I find it difficult to believe that destroying one group or another group, reducing one government to ashes or one nation to ruin, will solve our problems. But I must admit that I don't see any other path to take in this current situation. What worries me, what makes me stand up and say NO WAR, is the fear that our government will not be able to see a better path, will then justify the expedient solution, and then will stop looking for that true, moral, peaceful path...that we will convince ourselves of how effective war is, and forget to look for peaceful solutions. If that happens, we will be returning to medievalism ourselves, and will become worse than our enemies.

A lot of parallels are being drawn between the September 11th attacks and Pearl Harbor, between the bombing of Afghanistan and the bombing of Nagasaki and Hiroshima. Articles I've read lately have said that the best way to a lasting peace is to defeat the current regimes of our enemies and help the survivors rebuild on a better model, as happened with Germany and Japan.

What worries me are the differences between World War II and now. For one, the end of WWII was overseen by one of the greatest minds, greatest diplomats, and greatest leaders of this century, Franklin Delano Roosevelt; on the other side of the Atlantic was another great mind, diplomat, and leader, Sir Winston Churchill. Loads of really brilliant people were involved in doing everything possible to create a lasting peace, learning from the mistakes of the past to ensure that the horrors of another war would not be the natural result of the current war's end (as was the case with World War I).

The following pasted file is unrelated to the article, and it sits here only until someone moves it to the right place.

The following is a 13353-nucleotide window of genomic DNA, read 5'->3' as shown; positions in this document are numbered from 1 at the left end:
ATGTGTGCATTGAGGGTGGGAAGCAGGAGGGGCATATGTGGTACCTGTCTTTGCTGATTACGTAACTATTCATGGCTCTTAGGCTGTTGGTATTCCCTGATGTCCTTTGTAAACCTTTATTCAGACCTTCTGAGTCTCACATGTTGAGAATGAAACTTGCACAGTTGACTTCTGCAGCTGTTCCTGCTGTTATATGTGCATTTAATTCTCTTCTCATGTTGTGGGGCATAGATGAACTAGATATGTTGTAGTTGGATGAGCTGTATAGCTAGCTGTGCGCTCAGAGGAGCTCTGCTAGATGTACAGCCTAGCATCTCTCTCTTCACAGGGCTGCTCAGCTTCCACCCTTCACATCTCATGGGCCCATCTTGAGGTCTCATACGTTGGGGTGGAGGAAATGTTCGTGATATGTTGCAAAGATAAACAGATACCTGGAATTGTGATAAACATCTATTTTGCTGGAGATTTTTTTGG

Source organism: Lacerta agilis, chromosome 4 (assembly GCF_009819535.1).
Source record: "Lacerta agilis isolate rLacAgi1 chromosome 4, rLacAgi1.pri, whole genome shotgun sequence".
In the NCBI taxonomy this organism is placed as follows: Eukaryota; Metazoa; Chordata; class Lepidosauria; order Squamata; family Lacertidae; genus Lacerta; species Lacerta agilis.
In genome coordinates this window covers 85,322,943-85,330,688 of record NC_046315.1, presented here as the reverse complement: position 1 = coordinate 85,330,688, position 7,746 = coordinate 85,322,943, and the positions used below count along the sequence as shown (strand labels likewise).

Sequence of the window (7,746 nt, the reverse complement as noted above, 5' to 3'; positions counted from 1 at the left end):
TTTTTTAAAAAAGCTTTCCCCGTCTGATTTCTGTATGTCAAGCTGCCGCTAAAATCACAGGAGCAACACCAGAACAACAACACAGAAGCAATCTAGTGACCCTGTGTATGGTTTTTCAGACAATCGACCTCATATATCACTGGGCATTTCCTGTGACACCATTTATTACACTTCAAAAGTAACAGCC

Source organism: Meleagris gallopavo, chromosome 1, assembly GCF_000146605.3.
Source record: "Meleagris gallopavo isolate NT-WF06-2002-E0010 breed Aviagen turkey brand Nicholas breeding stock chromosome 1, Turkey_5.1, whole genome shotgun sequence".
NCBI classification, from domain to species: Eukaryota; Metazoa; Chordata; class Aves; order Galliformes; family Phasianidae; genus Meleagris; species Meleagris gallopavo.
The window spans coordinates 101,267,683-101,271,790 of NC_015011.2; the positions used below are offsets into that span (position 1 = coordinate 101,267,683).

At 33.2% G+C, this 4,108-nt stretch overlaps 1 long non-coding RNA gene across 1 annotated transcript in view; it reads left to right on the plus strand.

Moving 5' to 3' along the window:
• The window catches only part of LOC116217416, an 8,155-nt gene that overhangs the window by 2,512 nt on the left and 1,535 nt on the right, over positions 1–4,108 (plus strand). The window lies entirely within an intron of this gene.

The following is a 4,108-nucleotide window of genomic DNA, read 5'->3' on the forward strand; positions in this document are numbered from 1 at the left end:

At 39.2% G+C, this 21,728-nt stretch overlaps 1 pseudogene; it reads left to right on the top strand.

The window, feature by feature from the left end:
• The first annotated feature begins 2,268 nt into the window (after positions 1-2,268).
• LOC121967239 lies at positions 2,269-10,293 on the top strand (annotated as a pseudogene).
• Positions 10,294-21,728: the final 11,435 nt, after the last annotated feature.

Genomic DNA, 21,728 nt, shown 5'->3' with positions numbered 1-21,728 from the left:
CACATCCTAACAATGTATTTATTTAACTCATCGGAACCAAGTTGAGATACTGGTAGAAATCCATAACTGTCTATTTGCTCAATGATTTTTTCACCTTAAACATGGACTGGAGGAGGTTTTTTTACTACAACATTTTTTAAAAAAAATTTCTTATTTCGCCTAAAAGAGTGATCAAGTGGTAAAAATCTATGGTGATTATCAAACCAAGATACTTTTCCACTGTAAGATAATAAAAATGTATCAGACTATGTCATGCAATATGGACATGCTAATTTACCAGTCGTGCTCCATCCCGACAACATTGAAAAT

But we have George W. Bush at the helm. Again, this is only my opinion, but I do not trust Bush. I think he is a corporate stooge and a mindless tool available to the highest bidder. He is allied with some of the worst loot-and-burn industries in our nation and has not demonstrated any remotely impressive statesmanship during his term so far. And on a more personal note, he has beady, empty little eyes. He looks like an idiot, and people who look like idiots quite often are.

For another difference, in WWII we were fighting (for the larger part) Europeans with whom we had something in common, a common culture and history and motive that we could relate to and understand; for the lesser part, we were dealing with the Japanese, who we did not comprehend in any way...and we were forced by expedience to commit the greatest atrocity of our national history, the atomic-bombing of Nagasaki and Hiroshima, in order to defeat this incomprehensible enemy. Now we are again faced with an enemy that is completely and incomprehensibly alien to us, and I fear that we will find ourselves committing an even greater atrocity before we are through.

In these articles I've been reading, from Scott and from other sources, there are also a lot of comparisons between the Clinton and Bush administrations concerning foreign policy. Though I tend to be more leftish than rightish, I am not a big fan of Clinton's. He got off to a rousing and admirable start, but underneath those lofty ideals and the great speeches stood a coward and a weasel; his foreign policies were wishy-washy rather than diplomatic, ineffectual rather than pacific. Much of those policies can be blamed for the current problem. But previous decades of bad foreign policy can also be blamed. The situation in the Middle East has been brewing for a lot longer than Clinton has even been alive.